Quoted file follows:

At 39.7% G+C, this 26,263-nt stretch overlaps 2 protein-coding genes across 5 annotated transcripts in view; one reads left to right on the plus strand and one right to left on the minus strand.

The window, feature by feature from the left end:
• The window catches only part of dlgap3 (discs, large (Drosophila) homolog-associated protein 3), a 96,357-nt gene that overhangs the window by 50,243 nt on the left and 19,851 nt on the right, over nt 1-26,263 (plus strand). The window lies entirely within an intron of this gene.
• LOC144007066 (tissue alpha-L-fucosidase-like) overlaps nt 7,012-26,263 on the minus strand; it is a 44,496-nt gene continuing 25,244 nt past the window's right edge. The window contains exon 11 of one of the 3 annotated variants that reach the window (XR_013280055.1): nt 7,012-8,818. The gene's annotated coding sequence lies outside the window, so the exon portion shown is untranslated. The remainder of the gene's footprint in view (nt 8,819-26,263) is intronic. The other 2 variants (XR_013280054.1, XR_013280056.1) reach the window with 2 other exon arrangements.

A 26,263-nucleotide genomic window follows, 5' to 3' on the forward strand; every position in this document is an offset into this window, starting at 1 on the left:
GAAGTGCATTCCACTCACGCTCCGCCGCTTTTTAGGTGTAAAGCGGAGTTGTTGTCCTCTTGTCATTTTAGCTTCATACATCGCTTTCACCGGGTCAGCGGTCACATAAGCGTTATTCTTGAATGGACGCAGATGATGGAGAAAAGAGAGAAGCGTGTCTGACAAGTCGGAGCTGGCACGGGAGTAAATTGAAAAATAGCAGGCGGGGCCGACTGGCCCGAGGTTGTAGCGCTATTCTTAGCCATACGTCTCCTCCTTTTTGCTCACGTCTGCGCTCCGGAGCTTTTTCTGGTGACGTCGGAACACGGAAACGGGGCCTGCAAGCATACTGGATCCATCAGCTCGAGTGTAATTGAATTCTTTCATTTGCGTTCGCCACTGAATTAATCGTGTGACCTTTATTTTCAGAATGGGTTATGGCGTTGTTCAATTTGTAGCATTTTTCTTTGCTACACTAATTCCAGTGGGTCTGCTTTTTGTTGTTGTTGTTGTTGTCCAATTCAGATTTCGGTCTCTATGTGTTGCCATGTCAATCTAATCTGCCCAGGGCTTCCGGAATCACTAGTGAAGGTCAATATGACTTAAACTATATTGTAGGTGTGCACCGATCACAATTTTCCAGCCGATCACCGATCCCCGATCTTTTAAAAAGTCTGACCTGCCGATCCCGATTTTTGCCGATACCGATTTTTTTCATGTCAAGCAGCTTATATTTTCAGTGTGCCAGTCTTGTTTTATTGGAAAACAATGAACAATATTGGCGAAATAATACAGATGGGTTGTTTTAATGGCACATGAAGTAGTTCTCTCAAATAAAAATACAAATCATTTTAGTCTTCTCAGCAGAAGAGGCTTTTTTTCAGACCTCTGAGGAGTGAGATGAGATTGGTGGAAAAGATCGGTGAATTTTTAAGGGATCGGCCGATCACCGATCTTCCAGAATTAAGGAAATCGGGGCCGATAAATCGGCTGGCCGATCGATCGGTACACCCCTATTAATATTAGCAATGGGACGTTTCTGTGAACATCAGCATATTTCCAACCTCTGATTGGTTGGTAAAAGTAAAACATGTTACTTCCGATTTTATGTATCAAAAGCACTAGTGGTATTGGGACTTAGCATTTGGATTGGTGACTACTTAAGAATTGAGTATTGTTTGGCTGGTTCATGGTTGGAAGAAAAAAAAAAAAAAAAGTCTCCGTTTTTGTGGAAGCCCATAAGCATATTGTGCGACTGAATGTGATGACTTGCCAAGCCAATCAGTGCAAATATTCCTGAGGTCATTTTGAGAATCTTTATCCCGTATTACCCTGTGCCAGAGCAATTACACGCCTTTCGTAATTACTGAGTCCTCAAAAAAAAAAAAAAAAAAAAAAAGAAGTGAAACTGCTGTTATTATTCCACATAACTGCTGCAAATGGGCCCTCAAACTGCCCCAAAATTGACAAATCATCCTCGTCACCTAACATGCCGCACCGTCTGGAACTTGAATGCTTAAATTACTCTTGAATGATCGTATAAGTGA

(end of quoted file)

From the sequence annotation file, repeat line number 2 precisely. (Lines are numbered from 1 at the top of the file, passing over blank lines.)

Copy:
The window, feature by feature from the left end: